---is still interested in playing
---is eating and drinking well
---is alert and smiling at you
---has a normal skin color
---looks well when his/her temperature comes down
It’s also important to realize that most children with a fever don’t want to eat. Don’t worry, as long as they are drinking and urinating normally. It isn’t dangerous to eat less for a few days.
You should also know that the height of a fever has nothing to do with the severity of the illness. A simple cold or other viral infection can cause a fever up to 104 degrees F while a serious bacterial infection might not even cause a fever.
Children with fevers often breathe faster and have a faster heart rate. Unless this is extreme it is usually not a problem, just an effect of the fever.
So next time your child has a fever, don’t panic. If he/she looks uncomfortable, give them the appropriate dose of Acetaminophen (Tylenol) or Ibuprofen (Advil/Motrin---only give if over 6 months of age). Do not give your child aspirin unless instructed by a doctor. Encourage your child to drink lots of fluid and have them rest in cool quiet area. If your child appears very ill after this then call your doctor. If your child appears much better after fluids and fever treatment then continue to monitor and follow the advice given above.
Article written by Sue Gaston, M.D.
Fall is just around the corner with its crisp cool mornings, blue skies and colorful leaves. Fall is also a time for allergy symptoms to start or worsen.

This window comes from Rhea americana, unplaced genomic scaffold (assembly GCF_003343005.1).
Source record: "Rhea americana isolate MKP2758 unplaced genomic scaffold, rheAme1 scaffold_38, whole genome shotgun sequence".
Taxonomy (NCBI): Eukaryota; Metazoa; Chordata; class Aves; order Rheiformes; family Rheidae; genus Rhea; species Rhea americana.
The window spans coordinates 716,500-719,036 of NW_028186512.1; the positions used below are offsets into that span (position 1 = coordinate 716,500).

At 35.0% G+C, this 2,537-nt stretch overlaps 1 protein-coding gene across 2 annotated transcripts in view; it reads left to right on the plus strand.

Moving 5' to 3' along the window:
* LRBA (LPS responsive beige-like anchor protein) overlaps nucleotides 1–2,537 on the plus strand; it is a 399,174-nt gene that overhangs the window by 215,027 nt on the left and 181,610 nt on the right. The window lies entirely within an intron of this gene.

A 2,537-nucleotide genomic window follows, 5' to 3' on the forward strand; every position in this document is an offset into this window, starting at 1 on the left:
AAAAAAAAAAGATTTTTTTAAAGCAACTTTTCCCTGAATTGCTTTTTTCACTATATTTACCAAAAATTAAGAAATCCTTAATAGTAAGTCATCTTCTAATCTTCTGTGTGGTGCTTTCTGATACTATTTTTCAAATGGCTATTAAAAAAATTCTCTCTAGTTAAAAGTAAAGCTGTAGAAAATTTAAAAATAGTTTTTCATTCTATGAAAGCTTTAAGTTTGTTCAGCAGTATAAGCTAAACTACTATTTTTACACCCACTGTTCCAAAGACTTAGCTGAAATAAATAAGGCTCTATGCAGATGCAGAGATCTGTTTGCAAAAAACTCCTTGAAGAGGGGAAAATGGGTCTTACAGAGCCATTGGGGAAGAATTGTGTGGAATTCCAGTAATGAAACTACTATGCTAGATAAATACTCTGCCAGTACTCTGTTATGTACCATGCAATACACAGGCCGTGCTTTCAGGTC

Some allergies are easy to identify but others are not. Here are some symptoms that, if present frequently, might point to an allergy:
- Runny Nose
- Stuffy Nose
- Throat clearing
- Nose rubbing
- Itchy, watery eyes
Allergies that are present all year may worsen in the fall/winter when we spend more time inside. These allergies include dust and pet allergies.
Mold allergies are especially bothersome in the fall since mold is present in decaying vegetation and fallen leaves.
How can you help your child control allergy symptoms?
The best solution is to limit or avoid contact with allergens. If your child has a mold allergy he/she should not play in piles of fallen leaves. If your child has a dust allergy it is important to limit dust-collecting items in the bedroom, such as stuffed animals, and to dust/vacuum twice a week. Special pillow and mattress covers are available to limit exposure to dust mites.
Many over the counter medications are available and often work well. These include: Claritin (loratadine), Zyrtec (cetirizine), Allegra (fexofenadine) and Benadryl (diphenhydramine). If your child has no relief with these medications there are several prescription medications available that might help. Check with your child’s pediatrician for advice.
The fall can also be a difficult time for children suffering from asthma. The airways of children with asthma are inflamed and hyperactive which makes them overly sensitive. When they come in contact with an asthma 'trigger' (something that causes an asthma attack) the airways overreact by constricting (getting narrower) and becoming inflamed. Many different things can 'trigger' an asthma attack. These include exercise, cold air, viruses, air pollution, food allergens, certain fumes and tobacco smoke. Approximately 80% of children with asthma also have allergies.
Children with asthma often use 'controller medications' to prevent their asthma symptoms. These medications include Singulair (monteleukast) and inhaled steroids. These medications are sometimes discontinued in the summer when most children with asthma have fewer symptoms. It is usually a good idea to restart these medications once school starts, before asthma triggers cause problems.
Finally, influenza is a potentially serious infection for all children; especially those with asthma so don’t forget your flu shot!
Article written by Sue Gaston, M.D.